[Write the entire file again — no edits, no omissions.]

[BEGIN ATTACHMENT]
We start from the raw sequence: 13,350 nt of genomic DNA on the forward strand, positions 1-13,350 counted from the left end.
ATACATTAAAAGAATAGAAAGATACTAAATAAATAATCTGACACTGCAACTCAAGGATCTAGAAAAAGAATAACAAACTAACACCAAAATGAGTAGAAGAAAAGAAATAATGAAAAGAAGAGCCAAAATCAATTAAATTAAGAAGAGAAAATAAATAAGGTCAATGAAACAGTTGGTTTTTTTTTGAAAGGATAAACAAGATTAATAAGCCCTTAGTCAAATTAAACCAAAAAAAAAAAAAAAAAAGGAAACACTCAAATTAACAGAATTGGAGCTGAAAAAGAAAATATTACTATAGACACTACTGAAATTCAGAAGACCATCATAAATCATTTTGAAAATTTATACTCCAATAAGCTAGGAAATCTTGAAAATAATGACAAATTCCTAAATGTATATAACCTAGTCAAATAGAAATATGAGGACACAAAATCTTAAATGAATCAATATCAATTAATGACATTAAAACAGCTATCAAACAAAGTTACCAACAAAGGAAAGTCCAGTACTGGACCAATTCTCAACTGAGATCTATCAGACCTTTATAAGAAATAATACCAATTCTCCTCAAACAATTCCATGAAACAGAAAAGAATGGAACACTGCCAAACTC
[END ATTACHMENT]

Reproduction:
We start from the raw sequence: 13,350 nt of genomic DNA on the forward strand, positions 1-13,350 counted from the left end.
ATACATTAAAAGAATAGAAAGATACTAAATAAATAATCTGACACTGCAACTCAAGGATCTAGAAAAAGAATAACAAACTAACACCAAAATGAGTAGAAGAAAAGAAATAATGAAAAGAAGAGCCAAAATCAATTAAATTAAGAAGAGAAAATAAATAAGGTCAATGAAACAGTTGGTTTTTTTTTGAAAGGATAAACAAGATTAATAAGCCCTTAGTCAAATTAAACCAAAAAAAAAAAAAAAAAAGGAAACACTCAAATTAACAGAATTGGAGCTGAAAAAGAAAATATTACTATAGACACTACTGAAATTCAGAAGACCATCATAAATCATTTTGAAAATTTATACTCCAATAAGCTAGGAAATCTTGAAAATAATGACAAATTCCTAAATGTATATAACCTAGTCAAATAGAAATATGAGGACACAAAATCTTAAATGAATCAATATCAATTAATGACATTAAAACAGCTATCAAACAAAGTTACCAACAAAGGAAAGTCCAGTACTGGACCAATTCTCAACTGAGATCTATCAGACCTTTATAAGAAATAATACCAATTCTCCTCAAACAATTCCATGAAACAGAAAAGAATGGAACACTGCCAAACTC